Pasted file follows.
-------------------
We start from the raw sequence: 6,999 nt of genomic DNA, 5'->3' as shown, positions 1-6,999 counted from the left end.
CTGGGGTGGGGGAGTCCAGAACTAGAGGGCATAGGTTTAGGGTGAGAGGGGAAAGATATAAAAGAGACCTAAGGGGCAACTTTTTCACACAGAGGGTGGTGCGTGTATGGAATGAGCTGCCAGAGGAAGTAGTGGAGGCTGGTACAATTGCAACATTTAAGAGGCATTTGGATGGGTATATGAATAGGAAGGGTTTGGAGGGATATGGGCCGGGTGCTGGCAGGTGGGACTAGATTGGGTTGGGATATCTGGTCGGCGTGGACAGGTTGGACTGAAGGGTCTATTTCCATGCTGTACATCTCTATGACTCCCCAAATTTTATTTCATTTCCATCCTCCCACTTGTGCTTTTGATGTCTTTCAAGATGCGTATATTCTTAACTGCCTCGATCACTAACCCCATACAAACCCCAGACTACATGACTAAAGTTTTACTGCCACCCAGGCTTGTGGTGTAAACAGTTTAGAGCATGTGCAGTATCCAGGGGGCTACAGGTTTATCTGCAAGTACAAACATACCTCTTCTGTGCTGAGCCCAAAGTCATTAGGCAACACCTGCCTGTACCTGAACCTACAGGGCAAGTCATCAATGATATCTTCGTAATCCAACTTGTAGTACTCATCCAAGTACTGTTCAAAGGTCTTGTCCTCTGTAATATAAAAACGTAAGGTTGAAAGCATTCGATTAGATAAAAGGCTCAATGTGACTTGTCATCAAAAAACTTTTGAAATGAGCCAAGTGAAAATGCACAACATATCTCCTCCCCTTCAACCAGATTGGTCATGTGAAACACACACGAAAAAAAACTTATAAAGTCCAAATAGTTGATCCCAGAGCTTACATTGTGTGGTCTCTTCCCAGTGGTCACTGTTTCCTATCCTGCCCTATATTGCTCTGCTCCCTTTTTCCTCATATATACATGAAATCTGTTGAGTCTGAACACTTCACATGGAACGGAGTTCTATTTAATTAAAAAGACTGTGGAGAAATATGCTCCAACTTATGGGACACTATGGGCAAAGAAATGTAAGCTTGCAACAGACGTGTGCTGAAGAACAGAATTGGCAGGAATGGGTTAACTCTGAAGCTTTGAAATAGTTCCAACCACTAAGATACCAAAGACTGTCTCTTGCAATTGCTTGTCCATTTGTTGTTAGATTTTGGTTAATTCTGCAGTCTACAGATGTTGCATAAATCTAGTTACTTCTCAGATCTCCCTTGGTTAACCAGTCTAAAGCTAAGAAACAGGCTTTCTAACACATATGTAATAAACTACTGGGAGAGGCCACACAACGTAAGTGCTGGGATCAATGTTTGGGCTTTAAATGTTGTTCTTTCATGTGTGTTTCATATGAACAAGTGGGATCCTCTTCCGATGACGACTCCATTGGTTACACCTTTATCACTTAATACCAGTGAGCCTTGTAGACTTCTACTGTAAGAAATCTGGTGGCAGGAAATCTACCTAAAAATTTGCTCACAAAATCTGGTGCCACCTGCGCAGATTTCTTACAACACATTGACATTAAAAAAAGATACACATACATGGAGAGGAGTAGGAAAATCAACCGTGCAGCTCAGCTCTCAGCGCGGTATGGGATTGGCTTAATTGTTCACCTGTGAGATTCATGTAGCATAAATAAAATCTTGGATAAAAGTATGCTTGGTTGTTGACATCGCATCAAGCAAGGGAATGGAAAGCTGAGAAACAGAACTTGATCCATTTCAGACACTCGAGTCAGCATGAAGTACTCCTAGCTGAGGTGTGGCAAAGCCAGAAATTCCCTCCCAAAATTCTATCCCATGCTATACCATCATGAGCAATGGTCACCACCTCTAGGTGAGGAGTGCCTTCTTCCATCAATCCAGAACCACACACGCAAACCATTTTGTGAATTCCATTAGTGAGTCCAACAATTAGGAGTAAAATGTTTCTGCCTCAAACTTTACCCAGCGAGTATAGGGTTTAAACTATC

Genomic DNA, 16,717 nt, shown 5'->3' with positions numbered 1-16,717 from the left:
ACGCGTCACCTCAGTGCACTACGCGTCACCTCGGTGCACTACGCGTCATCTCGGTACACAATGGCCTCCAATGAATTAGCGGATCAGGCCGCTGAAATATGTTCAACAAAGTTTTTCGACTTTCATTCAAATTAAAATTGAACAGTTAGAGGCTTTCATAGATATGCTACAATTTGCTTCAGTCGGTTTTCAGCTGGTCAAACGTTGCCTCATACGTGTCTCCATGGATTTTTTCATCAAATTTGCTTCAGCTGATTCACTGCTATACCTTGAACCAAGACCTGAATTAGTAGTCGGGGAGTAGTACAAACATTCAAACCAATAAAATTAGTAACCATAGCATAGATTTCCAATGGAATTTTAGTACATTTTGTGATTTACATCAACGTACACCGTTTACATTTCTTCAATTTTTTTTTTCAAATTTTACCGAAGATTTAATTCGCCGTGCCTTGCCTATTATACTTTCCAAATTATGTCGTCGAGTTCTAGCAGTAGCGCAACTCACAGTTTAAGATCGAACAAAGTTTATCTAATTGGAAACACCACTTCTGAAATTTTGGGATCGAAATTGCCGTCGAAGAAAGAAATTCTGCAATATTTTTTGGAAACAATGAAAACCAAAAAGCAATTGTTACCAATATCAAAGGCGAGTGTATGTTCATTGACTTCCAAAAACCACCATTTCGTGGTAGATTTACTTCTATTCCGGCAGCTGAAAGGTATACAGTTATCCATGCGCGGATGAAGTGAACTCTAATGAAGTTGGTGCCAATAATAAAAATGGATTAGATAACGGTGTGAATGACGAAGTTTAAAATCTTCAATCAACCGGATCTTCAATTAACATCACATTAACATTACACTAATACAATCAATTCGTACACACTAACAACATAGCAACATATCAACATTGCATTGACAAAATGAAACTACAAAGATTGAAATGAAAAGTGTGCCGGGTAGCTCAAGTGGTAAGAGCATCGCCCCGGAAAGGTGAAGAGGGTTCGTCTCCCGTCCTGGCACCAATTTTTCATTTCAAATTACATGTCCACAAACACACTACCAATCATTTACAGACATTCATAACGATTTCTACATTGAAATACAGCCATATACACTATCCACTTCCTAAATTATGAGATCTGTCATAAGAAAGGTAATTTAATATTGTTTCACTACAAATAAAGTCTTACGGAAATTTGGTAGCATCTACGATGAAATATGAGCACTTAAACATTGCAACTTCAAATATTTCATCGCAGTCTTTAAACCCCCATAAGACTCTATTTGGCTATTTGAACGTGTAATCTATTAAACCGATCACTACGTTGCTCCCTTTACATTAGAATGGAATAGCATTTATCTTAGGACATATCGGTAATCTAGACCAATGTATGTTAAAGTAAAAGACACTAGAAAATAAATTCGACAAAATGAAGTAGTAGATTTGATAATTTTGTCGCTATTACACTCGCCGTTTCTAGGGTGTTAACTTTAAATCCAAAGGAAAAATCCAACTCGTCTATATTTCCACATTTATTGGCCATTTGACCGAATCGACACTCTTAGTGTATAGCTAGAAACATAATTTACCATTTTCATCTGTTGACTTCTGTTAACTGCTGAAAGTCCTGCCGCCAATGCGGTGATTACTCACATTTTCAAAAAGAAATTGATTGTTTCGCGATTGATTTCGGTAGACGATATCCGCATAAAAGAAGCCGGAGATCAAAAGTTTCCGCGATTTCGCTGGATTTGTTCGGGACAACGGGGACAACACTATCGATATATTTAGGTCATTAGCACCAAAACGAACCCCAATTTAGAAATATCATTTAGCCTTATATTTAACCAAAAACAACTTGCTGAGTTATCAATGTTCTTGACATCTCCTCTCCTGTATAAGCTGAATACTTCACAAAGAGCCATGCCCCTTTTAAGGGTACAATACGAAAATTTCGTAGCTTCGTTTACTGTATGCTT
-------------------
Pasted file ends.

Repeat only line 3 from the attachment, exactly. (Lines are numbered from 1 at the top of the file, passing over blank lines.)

Genomic DNA, 16,717 nt, shown 5'->3' with positions numbered 1-16,717 from the left: